ClickUp’s Dashboards are slightly similar to Microsoft’s OneNote pages. They let you place widgets anywhere you want, but they’re constrained to a grid. The Dashboards aren’t meant to be documents. They’re meant to be a dashboard with chat, reports, and project management tools.
ClickUp’s spaces are where you’ll find the tables. They provide an impressive selection of views, including maps, timelines, and mind maps.
ClickUp offers a lot of the same tools as Coda. And in certain areas, it offers some totally unique tools. But it might be harder for your team to learn due to how everything is separated.
Another feature-packed tool, Notion is probably the closest item on this list to Coda. Notion is a document creation tool, just like Coda. Despite the similarities, Notion and Coda are different in subtle but important ways.
Coda’s offering is geared toward helping businesses. It offers some impressive features that Notion doesn’t. Notion, on the other hand, is focused on extremely clean UI and providing a consistent experience throughout the app.
Coda splits its abilities into different parts of the app. Notion uses its flexibility to allow users to create their own flow and figure out the best way for them to use it. And like Coda, Notion is also great for teams.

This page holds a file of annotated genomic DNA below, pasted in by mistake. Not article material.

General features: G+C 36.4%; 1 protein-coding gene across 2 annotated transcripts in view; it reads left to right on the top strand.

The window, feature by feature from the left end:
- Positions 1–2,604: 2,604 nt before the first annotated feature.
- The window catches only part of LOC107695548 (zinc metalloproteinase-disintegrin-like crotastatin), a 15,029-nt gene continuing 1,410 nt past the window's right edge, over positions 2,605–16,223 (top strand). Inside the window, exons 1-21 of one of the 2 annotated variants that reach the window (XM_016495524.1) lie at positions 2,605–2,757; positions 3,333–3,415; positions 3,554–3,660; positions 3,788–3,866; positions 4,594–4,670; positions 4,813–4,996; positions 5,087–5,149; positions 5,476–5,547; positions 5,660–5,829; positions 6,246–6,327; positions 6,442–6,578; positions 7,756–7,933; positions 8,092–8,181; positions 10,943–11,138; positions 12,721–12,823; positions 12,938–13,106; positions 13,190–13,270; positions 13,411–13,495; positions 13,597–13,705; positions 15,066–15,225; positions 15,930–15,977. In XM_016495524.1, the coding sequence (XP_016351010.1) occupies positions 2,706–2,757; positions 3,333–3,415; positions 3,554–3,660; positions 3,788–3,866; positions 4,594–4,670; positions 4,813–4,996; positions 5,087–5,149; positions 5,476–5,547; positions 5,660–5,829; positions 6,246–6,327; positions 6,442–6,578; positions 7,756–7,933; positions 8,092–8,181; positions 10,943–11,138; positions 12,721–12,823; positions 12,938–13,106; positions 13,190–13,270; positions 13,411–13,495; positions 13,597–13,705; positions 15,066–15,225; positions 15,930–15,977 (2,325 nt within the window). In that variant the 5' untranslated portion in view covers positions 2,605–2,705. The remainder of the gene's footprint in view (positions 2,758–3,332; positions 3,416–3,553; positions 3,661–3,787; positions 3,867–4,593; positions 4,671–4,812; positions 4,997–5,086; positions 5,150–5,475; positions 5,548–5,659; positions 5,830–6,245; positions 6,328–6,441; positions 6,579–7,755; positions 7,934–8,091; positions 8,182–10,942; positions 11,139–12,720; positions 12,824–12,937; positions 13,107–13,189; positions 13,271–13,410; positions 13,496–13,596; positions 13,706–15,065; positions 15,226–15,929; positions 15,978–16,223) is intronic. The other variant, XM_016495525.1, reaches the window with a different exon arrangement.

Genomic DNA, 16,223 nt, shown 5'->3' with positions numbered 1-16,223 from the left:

Notion’s tables provide everything you’d expect after reading this list. They’re clean, powerful, and can link together from page to page.
Spread the benefits
Spreadsheets have been around a long time — far longer than the computer era. We’ve moved from handwritten ledgers to GUI spreadsheets, and now we’re seeing advanced hybrid spreadsheet, database, and workflow products that function more like apps than pure spreadsheets.
With so much potential at your fingertips, tools like these give you the opportunity to take your business to the next level.
Microsoft Lists is showing a ClickUp screenshot instead.